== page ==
“The wind was stronger than forecast by PredictWind,” recalls Nicky. “I remember that just as we were debating whether to put a third reef in, we had 37 knots of wind. There was no moon, no stars, nothing. It was a challenge!”

Sailing boat kit: Radar

All ARC boats carry radar, helping them to see squalls and vessels through darkness, precipitation and poor visibility.

“I don’t know how anyone could sail without a radar,” said David Dias. “The radar shows a big spot and you know there’s going to be a big tower of rain and typically an increase of 50-100% wind speed. You use radar to monitor it. Let’s say you’re going west and the squall is in front of you and also going west; you’re OK because squalls run way faster than boats. But if it’s east and you’re moving west it’s going to catch you. You can’t outrun it, you have to change course.”

Jackstays fitting to a boat - essential sailing boat kit

Neil Smith fitted additional jackstays to the cockpit

Mark Thurlow did the ARC in 2018 on his Moody 49 Rum Truffle. He reported picking up squalls on radar from 24 miles away – giving them up to an hour to prepare (though sometimes, the squalls would be travelling as fast as 40 miles per hour!).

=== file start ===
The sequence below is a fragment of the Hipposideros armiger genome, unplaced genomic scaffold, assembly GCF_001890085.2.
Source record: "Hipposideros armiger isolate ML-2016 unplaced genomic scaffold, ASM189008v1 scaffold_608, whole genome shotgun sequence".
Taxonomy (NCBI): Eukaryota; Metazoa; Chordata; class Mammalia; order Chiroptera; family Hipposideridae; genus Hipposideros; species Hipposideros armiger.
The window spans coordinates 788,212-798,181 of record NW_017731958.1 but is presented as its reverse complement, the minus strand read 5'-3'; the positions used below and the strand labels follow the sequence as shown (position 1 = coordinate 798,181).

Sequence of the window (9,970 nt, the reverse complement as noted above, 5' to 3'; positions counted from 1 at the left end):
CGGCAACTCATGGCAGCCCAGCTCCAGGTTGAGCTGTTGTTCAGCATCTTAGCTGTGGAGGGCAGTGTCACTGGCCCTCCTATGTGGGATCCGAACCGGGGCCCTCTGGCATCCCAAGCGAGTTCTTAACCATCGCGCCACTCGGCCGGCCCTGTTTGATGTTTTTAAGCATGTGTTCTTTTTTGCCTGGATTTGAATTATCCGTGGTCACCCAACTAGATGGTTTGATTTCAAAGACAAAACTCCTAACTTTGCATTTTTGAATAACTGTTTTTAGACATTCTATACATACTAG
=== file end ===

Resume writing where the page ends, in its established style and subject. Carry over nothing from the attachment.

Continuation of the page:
He also found his radar set useful for picking up fishing boats and Greek ferries that didn’t have AIS.

“As soon as you see the dot on the radar you’ll be looking at the plotter, but you can’t always see them,” he noted.

Sailing boat kit: AIS

Every boat doing the ARC+ 2023 had an AIS transceiver. One yacht – Infinity of Yar – was even spotted from 38,000ft as the crewmember’s brother-in-law, a British Airways pilot, flew overhead!

While obviously useful for identifying (and sharing your identity with) manned vessels, abandoned vessels have also been known to leave their AIS switched on – but at least you can see them.

In 2021, the Pattisons – who were sailing with their children aged six and eight – sailed within half a mile of an abandoned catamaran they tracked on AIS.

“It was 33ft long and 20ft wide,” recalls mum Hermione. “When you’re barrelling along downwind at 11 knots you don’t want to hit something like that – it could be catastrophic!”

The Mobmat man overboard recovery system

The Mobmat man overboard recovery system

Astonishingly, it wasn’t the only vessel they encountered. They’d been made aware over the radio of a drifting Mini Transat yacht.